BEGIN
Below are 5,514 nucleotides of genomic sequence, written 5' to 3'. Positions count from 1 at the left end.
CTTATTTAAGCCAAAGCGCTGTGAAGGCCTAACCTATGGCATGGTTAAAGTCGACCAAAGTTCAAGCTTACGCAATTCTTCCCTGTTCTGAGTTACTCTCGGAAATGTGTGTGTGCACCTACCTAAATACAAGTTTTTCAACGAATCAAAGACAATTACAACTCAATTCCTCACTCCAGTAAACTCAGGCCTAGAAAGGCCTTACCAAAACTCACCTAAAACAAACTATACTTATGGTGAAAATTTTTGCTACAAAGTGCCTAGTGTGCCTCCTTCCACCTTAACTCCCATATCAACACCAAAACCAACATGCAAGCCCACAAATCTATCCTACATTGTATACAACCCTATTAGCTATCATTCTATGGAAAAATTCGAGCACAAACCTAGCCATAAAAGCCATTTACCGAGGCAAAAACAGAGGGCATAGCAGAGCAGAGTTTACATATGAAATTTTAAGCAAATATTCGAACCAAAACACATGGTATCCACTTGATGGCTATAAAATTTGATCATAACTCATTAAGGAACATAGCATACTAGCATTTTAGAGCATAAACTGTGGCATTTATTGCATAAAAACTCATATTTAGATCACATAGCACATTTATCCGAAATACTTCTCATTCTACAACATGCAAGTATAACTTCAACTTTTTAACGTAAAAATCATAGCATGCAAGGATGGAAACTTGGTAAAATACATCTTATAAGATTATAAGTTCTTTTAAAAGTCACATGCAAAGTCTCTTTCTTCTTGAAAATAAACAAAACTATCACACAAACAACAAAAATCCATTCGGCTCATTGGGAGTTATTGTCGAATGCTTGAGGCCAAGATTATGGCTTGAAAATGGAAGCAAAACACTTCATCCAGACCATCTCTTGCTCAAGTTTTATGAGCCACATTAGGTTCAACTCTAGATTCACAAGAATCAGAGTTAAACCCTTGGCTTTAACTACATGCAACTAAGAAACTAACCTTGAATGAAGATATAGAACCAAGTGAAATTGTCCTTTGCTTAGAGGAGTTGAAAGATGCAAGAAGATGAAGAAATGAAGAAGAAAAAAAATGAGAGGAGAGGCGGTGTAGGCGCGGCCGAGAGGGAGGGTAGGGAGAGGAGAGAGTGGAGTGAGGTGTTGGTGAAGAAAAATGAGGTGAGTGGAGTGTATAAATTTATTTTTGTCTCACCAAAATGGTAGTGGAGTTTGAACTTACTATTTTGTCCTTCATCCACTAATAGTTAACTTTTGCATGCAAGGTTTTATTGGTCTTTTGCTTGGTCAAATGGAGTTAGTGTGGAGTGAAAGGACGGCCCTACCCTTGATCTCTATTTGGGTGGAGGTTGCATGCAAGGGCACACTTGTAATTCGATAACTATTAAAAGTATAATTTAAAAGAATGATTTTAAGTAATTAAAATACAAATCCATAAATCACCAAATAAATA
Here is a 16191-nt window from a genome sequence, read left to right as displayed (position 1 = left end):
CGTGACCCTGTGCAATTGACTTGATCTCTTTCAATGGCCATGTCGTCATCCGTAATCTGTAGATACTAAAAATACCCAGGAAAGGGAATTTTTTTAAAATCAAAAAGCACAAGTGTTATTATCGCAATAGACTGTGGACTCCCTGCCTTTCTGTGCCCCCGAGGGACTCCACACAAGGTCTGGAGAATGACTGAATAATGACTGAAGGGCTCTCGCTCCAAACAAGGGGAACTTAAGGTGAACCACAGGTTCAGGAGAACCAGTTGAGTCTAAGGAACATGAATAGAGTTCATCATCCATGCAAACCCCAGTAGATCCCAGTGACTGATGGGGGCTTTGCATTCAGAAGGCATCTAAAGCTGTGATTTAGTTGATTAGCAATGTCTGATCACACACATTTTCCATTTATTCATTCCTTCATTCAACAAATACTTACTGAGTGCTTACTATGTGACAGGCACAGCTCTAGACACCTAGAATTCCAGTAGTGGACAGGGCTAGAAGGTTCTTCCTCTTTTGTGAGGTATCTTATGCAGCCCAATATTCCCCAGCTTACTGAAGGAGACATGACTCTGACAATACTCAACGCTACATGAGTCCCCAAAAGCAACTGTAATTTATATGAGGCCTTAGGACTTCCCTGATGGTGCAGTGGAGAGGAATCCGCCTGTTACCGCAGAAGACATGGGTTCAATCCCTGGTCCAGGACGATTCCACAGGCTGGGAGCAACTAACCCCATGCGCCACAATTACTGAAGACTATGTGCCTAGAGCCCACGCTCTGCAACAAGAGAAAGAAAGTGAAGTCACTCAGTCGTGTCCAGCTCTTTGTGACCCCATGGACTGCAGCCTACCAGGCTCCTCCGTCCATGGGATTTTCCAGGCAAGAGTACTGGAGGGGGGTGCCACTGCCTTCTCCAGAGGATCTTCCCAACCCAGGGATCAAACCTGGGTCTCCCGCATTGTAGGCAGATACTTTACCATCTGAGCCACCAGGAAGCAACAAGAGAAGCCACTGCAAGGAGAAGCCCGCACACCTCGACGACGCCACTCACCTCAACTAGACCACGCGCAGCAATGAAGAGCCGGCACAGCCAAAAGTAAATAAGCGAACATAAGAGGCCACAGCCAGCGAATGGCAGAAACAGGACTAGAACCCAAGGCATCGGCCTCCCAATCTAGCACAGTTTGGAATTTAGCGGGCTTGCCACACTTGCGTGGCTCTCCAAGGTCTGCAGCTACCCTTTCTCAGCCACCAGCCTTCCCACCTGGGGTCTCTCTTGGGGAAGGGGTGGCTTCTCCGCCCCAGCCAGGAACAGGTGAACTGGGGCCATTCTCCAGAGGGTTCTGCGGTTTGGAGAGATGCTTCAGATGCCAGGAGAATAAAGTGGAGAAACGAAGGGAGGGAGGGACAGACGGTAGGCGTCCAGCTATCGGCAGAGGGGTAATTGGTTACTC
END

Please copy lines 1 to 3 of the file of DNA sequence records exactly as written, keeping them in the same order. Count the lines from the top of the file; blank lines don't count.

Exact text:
Below are 5,514 nucleotides of genomic sequence, written 5' to 3'. Positions count from 1 at the left end.
CTTATTTAAGCCAAAGCGCTGTGAAGGCCTAACCTATGGCATGGTTAAAGTCGACCAAAGTTCAAGCTTACGCAATTCTTCCCTGTTCTGAGTTACTCTCGGAAATGTGTGTGTGCACCTACCTAAATACAAGTTTTTCAACGAATCAAAGACAATTACAACTCAATTCCTCACTCCAGTAAACTCAGGCCTAGAAAGGCCTTACCAAAACTCACCTAAAACAAACTATACTTATGGTGAAAATTTTTGCTACAAAGTGCCTAGTGTGCCTCCTTCCACCTTAACTCCCATATCAACACCAAAACCAACATGCAAGCCCACAAATCTATCCTACATTGTATACAACCCTATTAGCTATCATTCTATGGAAAAATTCGAGCACAAACCTAGCCATAAAAGCCATTTACCGAGGCAAAAACAGAGGGCATAGCAGAGCAGAGTTTACATATGAAATTTTAAGCAAATATTCGAACCAAAACACATGGTATCCACTTGATGGCTATAAAATTTGATCATAACTCATTAAGGAACATAGCATACTAGCATTTTAGAGCATAAACTGTGGCATTTATTGCATAAAAACTCATATTTAGATCACATAGCACATTTATCCGAAATACTTCTCATTCTACAACATGCAAGTATAACTTCAACTTTTTAACGTAAAAATCATAGCATGCAAGGATGGAAACTTGGTAAAATACATCTTATAAGATTATAAGTTCTTTTAAAAGTCACATGCAAAGTCTCTTTCTTCTTGAAAATAAACAAAACTATCACACAAACAACAAAAATCCATTCGGCTCATTGGGAGTTATTGTCGAATGCTTGAGGCCAAGATTATGGCTTGAAAATGGAAGCAAAACACTTCATCCAGACCATCTCTTGCTCAAGTTTTATGAGCCACATTAGGTTCAACTCTAGATTCACAAGAATCAGAGTTAAACCCTTGGCTTTAACTACATGCAACTAAGAAACTAACCTTGAATGAAGATATAGAACCAAGTGAAATTGTCCTTTGCTTAGAGGAGTTGAAAGATGCAAGAAGATGAAGAAATGAAGAAGAAAAAAAATGAGAGGAGAGGCGGTGTAGGCGCGGCCGAGAGGGAGGGTAGGGAGAGGAGAGAGTGGAGTGAGGTGTTGGTGAAGAAAAATGAGGTGAGTGGAGTGTATAAATTTATTTTTGTCTCACCAAAATGGTAGTGGAGTTTGAACTTACTATTTTGTCCTTCATCCACTAATAGTTAACTTTTGCATGCAAGGTTTTATTGGTCTTTTGCTTGGTCAAATGGAGTTAGTGTGGAGTGAAAGGACGGCCCTACCCTTGATCTCTATTTGGGTGGAGGTTGCATGCAAGGGCACACTTGTAATTCGATAACTATTAAAAGTATAATTTAAAAGAATGATTTTAAGTAATTAAAATACAAATCCATAAATCACCAAATAAATA
Here is a 16191-nt window from a genome sequence, read left to right as displayed (position 1 = left end):